RECORD, September 2016
It needs to be said: a father is not just a mother with whiskers. In addition to all the parallel responsibilities there is actually a lot more pressure on being a father than being a mother.
Granted we miss child-birthing experiences, from obstetrician visits, to morning sickness, epidural needles, stretch marks, caesareans, 20-hour labours, nine-pound (4 kg) babies . . .
I fully appreciate all of this—OK, so not FULLY, but certainly enough to feel faint just musing about it.
The ultimate pressure arrives from a father being used as an analogy of God, being our Father in heaven.
Now that’s unfair pressure! No? How can any earthly father live and love even close to the amazing love God has towards His children (us)?
It’s said that fatherhood is not for everyone—particularly if you’re a woman—some guys just shouldn’t be fathers. On one hand there are those who can’t tell a bad joke well, a mandatory requirement of being a father (see what I did there?). On the more tragically serious side, there are fathers who cannot control themselves and abuse their kids, ranging from the horrifically physical and emotional abuse, down to the simple but hurtful abuse of disinterest in their children.
For many, their mother may have been far more loving than their father. So perhaps in that case an analogy of God being a loving mother in heaven actually portrays God better. But still, you can have mothers who are by no means loving either.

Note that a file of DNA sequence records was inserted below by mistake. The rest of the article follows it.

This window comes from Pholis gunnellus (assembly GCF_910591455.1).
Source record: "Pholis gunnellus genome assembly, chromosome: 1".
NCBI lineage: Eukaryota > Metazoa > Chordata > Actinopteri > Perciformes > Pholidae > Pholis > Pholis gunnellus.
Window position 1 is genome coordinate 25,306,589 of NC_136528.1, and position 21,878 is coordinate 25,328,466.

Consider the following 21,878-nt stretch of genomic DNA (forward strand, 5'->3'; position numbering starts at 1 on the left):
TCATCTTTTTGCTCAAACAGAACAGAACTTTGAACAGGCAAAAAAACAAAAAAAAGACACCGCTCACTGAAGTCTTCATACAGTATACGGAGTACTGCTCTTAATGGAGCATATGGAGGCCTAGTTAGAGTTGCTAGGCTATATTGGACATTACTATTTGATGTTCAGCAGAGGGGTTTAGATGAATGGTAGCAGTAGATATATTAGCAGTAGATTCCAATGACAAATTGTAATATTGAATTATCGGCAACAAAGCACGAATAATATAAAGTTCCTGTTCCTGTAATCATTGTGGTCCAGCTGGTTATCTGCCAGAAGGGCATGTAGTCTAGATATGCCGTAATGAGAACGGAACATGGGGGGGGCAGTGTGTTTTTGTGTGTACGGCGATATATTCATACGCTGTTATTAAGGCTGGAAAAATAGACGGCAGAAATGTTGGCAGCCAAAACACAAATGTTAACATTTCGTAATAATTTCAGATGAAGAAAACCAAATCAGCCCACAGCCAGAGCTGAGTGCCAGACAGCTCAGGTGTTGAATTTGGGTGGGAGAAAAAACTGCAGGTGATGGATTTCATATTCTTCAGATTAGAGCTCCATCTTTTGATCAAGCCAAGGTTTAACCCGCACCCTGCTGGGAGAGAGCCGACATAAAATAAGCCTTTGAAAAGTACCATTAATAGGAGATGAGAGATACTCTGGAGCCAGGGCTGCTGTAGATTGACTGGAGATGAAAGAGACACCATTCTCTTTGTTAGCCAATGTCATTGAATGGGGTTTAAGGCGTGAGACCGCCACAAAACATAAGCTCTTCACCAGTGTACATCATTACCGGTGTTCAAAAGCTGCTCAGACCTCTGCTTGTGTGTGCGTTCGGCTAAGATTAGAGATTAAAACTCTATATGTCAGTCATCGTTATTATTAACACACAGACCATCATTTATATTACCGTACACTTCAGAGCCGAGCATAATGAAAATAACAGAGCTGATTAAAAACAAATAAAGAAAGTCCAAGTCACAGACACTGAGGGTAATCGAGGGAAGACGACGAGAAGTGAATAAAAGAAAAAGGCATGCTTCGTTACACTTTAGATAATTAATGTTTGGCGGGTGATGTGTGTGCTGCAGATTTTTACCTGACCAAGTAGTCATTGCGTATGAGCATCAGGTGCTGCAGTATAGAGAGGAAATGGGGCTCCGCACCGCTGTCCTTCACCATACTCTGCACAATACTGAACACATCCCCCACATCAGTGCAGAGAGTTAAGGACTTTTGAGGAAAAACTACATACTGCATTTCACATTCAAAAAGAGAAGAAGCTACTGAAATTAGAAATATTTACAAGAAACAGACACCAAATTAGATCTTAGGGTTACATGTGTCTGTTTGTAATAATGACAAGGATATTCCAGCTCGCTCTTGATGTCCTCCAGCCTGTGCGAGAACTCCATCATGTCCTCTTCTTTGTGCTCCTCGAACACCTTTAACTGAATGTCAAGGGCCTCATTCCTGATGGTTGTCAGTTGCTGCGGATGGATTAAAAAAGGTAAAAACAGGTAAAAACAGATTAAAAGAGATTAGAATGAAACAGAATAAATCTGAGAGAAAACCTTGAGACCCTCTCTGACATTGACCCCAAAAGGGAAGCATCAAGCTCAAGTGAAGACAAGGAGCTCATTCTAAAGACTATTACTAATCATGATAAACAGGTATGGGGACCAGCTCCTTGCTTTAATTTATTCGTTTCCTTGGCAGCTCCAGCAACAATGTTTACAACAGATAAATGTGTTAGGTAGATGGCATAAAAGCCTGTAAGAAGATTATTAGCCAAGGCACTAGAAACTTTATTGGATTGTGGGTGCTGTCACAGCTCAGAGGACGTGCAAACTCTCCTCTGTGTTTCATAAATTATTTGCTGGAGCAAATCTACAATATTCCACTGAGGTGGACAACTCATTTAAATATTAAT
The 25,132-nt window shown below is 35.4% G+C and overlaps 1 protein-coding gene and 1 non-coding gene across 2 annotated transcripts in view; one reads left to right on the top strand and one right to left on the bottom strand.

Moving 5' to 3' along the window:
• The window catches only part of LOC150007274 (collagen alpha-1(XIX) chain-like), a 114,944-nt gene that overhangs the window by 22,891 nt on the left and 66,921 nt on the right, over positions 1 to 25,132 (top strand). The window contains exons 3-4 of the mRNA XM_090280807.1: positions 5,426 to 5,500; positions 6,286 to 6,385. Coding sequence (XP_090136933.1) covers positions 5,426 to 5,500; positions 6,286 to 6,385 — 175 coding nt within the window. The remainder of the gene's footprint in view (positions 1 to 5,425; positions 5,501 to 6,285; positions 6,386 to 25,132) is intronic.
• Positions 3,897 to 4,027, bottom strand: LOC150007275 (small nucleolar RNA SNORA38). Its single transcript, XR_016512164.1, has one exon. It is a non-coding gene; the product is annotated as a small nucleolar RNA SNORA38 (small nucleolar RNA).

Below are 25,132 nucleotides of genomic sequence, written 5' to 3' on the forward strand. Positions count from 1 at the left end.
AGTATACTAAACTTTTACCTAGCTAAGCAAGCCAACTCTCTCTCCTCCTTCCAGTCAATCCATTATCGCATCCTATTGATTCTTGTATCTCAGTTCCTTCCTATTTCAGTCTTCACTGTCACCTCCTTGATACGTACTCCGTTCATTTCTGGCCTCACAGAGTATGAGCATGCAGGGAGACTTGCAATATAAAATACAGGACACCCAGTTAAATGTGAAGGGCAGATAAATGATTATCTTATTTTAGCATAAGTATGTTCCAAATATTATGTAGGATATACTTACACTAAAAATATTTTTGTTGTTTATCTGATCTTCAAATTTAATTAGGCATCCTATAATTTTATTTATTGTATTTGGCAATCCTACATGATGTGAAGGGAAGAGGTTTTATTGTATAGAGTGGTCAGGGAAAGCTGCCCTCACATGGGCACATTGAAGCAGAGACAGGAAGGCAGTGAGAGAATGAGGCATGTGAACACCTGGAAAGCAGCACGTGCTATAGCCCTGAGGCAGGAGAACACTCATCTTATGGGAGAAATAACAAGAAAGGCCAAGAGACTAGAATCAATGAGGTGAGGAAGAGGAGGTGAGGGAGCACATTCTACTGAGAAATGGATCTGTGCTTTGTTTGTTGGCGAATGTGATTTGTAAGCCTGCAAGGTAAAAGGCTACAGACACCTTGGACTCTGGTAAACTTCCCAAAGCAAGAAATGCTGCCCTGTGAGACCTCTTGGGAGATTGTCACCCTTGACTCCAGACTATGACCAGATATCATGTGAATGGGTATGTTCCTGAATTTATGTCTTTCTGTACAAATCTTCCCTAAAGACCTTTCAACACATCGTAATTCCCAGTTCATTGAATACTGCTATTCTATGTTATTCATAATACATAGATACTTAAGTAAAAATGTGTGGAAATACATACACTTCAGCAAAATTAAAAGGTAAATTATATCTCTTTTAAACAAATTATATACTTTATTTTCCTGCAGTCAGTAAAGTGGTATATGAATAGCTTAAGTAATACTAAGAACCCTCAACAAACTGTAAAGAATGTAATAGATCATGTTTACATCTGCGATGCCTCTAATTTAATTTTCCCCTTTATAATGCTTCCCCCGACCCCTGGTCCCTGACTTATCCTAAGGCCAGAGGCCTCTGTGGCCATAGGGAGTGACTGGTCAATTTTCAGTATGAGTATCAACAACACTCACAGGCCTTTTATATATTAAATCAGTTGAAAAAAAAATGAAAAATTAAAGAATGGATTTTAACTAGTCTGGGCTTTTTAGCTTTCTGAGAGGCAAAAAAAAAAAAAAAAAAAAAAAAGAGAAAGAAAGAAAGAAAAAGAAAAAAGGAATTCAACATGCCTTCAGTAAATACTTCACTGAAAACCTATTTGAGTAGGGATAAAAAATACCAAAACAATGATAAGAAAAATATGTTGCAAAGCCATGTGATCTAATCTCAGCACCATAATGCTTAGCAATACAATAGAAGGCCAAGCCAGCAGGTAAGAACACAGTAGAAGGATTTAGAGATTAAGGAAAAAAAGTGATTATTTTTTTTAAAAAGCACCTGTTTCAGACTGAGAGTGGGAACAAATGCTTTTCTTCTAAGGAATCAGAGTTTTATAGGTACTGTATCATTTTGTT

If every son or daughter had a loving father (or mother), then the world’s picture of God would benefit immensely.
Even so, I think there’s a more powerful understanding that can come from the thought of having God as our Father. It is when you personally have the chance to live the role of a loving father or mother to your offspring. This takes the meaning and comprehension of how loving God is to a far greater level.
As a loving parent, think of this: how much do you love your child? It doesn’t matter if you’re met with tantrums, arguing, whinging, disobedience, backchatting, lying and sometimes just plain inattentive silliness; at the end of the day, literally, you love them so dearly. You melt as they call out “I love you” in return for your declaration of love for them.
Sometimes you want to constantly spoil them with gifts but you know that might hurt their character, or you might even have to let preventable hard times roll, because if you don’t, it might hurt their character. So sometimes the love you provide is not in the form of giving lollies but of taking them away—but the ultimate goal is always their wellbeing, because you love them.
Think about what you’d do for their ultimate happiness despite their sometimes foolish actions. You’d most likely give your life for them.
This is how the God of our universe feels about you. OK, that’s not quite true. God loves you even more than your love for your child, no matter the misbehaviour you’ve fallen into.
There’s not an inkling of abuse in God’s character, not a skerrick of disinterest, not a teaspoon of sourness. Just a 100 per cent loving Father. Your Father.
I invite you now, as a parent or imaginary parent, to spend a moment meditating on how much love you share towards your children and what you’d do for them. Then flip it over and realise, all that love and infinitely more is how God feels towards you.